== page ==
Why China's Mighty and Growing Navy Is Not Something to Laugh About

James Holmes

Key point: Hubris harms America's ability to see its rivals clearly. Washington must take Beijing seriously and adapt its own military as necessary.

Admirals say the darnedest things. Over at the U.S. Naval Institute’s Proceedings magazine, retired U.S. Pacific Command Intelligence Chief Capt. Jim Fanell takes PACOM kahunas, past and present, to task for disparaging China’s People’s Liberation Army Navy (PLAN). Respect for prospective foes, proclaims Captain Fanell, constitutes the most prudent attitude.

Such counsel is evergreen.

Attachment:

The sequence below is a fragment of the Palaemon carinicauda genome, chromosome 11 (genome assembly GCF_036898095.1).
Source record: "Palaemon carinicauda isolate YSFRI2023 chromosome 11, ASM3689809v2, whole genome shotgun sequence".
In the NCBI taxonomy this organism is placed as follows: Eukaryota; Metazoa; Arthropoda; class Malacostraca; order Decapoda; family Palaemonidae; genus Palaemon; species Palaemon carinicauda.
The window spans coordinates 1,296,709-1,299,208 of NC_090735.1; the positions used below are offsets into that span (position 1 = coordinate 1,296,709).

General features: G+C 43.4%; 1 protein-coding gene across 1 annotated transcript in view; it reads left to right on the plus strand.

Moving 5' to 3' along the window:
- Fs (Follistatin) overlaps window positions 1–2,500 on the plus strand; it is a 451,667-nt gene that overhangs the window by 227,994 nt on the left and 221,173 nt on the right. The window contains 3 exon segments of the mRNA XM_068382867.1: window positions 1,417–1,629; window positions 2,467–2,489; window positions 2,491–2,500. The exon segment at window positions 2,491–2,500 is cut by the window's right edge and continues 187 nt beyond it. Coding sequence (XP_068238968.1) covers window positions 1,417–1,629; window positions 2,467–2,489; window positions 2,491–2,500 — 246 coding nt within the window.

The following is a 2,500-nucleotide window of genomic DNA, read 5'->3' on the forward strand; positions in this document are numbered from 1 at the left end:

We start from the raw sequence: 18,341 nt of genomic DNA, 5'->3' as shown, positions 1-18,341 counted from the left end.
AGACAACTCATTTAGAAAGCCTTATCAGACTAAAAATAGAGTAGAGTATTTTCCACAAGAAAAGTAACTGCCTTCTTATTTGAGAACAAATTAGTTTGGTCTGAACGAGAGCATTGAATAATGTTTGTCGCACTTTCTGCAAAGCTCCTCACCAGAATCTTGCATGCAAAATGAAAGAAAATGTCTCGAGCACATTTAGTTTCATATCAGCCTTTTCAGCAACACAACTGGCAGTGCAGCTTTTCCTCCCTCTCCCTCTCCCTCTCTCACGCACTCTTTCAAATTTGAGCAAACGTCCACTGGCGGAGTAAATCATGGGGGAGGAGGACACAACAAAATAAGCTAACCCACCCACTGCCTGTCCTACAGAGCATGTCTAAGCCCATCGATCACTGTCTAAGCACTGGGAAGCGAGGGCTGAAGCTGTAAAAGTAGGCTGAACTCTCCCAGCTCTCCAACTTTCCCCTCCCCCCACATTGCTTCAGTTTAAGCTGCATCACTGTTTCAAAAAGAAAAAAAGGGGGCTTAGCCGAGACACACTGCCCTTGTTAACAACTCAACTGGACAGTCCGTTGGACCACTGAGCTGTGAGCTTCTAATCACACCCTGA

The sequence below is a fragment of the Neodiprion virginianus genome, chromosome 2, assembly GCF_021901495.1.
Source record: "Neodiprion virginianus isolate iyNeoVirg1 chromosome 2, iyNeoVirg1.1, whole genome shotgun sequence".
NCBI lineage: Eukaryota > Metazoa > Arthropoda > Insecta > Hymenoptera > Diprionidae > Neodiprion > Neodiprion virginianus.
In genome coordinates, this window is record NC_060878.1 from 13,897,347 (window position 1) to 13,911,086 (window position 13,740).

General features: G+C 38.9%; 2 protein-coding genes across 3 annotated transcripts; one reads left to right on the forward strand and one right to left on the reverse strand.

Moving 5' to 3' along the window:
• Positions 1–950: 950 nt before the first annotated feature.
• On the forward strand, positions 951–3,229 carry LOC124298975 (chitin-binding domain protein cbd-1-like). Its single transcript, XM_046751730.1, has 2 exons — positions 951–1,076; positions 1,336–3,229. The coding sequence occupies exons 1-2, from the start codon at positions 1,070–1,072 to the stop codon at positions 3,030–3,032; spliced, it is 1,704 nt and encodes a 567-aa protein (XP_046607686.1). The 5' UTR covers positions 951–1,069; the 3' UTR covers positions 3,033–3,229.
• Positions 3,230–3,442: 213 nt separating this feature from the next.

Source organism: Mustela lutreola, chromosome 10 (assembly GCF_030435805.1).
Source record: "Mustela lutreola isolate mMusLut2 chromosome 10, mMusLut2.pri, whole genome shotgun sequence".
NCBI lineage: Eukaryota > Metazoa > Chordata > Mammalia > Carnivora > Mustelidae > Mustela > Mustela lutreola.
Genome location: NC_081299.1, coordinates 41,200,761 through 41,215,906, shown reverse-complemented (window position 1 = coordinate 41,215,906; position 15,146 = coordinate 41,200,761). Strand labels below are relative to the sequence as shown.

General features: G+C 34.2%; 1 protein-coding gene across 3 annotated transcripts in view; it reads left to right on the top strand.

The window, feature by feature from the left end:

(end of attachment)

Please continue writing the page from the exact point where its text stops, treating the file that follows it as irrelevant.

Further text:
Military folk must beware of hubris, the worst of all strategic habits. As ancient Greeks warned, hubris begets nemesis, meaning divine retribution. It’s insidious—especially for a force like the U.S. Navy. After all, it’s been twenty-six years since the Cold War. Few sailors or naval aviators now in uniform have known anything except American maritime supremacy. Such a historical interlude can give rise to triumphalism that taints assessments of rising challengers.

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